With Phil Aynsley
Kawasaki began its international road racing campaign a little later than the other manufacturers, not until 1966 in fact. Kawasaki 50, 125 and 250cc race bikes were fast but fragile, and technically behind the Suzuki and Yamaha V-4s and Honda 125/5.
NB: The images featured in this piece do not represent these early 50, 125 and 250cc machines but instead showcase the later F9-R. Which we get to later…
Indeed they had no victories at all early on, and despite designing their own 125cc water-cooled V4, they then quit GP racing at the end of that same year, 1966. However they did support Dave Simmonds with one of their 125 twins and some spare parts. The Englishman worked on the bikes himself and finished seventh in 1967 and 14th in 1968.
Things changed for the 1969 season with the FIM imposing cylinder limits for the various classes – which resulted in Honda, Suzuki and Yamaha all officially withdrawing from the GPs, although they did continue to support various riders at lower levels.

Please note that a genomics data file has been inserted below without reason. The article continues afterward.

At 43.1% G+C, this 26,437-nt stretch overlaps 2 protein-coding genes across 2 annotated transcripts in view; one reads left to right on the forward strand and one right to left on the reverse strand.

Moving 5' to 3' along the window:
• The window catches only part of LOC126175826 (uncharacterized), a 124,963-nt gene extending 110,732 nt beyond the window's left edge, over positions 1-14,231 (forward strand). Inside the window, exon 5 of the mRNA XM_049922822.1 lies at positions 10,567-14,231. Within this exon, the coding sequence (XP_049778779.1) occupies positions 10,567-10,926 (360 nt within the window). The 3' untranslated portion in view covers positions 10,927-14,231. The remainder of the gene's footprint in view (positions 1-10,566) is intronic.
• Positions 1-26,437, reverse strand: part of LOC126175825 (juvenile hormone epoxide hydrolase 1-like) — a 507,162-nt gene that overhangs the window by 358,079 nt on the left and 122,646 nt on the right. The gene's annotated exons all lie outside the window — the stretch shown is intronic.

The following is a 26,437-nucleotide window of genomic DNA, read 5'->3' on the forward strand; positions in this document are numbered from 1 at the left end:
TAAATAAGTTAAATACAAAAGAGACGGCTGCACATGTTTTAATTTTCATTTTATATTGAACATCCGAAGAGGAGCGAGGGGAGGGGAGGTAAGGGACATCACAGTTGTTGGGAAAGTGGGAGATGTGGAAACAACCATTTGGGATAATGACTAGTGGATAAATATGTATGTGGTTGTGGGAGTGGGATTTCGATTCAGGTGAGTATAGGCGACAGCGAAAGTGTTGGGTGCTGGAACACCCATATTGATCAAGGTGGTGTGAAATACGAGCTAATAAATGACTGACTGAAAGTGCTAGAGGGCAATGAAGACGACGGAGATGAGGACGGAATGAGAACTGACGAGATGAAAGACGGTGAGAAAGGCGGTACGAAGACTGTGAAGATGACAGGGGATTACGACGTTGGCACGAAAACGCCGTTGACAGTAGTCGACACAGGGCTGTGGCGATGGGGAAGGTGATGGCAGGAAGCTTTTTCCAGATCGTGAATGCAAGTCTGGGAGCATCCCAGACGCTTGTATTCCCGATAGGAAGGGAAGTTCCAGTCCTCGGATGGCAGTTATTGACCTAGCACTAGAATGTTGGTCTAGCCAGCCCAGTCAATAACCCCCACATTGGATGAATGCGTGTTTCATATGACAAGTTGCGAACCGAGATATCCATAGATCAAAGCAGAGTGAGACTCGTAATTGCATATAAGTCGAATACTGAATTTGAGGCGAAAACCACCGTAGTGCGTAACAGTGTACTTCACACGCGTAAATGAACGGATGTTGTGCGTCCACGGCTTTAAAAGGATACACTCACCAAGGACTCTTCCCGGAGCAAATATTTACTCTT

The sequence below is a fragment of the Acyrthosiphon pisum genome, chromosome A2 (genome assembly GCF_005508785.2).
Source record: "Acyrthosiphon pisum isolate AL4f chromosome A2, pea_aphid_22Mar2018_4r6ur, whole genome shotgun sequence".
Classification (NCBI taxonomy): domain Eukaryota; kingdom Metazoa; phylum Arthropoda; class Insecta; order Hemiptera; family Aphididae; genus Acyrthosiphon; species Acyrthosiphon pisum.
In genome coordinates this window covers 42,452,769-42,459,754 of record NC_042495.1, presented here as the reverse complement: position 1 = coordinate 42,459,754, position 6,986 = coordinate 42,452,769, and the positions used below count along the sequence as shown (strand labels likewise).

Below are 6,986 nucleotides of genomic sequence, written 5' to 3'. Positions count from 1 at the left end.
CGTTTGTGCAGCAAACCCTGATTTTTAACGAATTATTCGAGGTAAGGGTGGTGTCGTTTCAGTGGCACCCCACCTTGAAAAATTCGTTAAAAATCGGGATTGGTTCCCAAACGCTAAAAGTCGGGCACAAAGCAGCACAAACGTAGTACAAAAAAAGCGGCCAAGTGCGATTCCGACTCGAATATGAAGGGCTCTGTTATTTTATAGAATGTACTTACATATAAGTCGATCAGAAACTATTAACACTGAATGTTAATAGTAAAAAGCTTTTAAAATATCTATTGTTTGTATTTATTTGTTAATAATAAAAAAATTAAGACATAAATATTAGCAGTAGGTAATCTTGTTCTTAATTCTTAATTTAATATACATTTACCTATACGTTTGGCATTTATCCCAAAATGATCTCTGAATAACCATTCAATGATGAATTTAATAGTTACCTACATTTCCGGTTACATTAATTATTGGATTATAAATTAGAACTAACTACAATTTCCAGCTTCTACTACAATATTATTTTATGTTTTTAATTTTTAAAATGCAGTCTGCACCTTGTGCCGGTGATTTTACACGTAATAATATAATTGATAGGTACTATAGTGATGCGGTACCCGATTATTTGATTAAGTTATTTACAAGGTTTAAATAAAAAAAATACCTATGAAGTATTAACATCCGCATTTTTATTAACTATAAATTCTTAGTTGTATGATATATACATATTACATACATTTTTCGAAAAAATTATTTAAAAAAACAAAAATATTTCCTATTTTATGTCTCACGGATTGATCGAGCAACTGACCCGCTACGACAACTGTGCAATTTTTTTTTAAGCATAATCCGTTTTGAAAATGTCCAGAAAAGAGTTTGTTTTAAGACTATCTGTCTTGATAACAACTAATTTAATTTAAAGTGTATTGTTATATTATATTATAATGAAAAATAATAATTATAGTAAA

Simmonds then proceeded to win eight of the 11 rounds (missing the first round and placing second in the two others), giving Kawasaki its first world title (on a three-year-old bike)!
This somewhat ‘removed’ factory support is also seen with the F9-R pictured here. Kawasaki USA had decided to take advantage of the AMA’s revision of the rules for the Lightweight class for the 1970 season (those changes had been made to provide some competition for the dominant Yamaha TD2 250).
The 346cc rotary-valve motor from the F5 Bighorn trail bike was slotted into a slightly modified A1-RA frame to provide the basis for Kawasaki’s challenge. A close-ratio racing gearbox was fitted, together with a revised primary gear ratio, modified porting and disc valve, a Mikuni 35mm carburettor and an expansion chamber exhaust. H1-R wheels and brakes were used.
The F5 Big Horn’s motor had suffered from reliability problems however, so by 1972 it had been renamed the F9. When the road racing version was debuted later that year it was known as the F9-R. Output was 45hp.
Although the F9-R never won a race they did score many podium places, including a second with Yvon DuHamel behind Kenny Roberts at Charlotte in 1973. This particular example was campaigned by Art Baumann.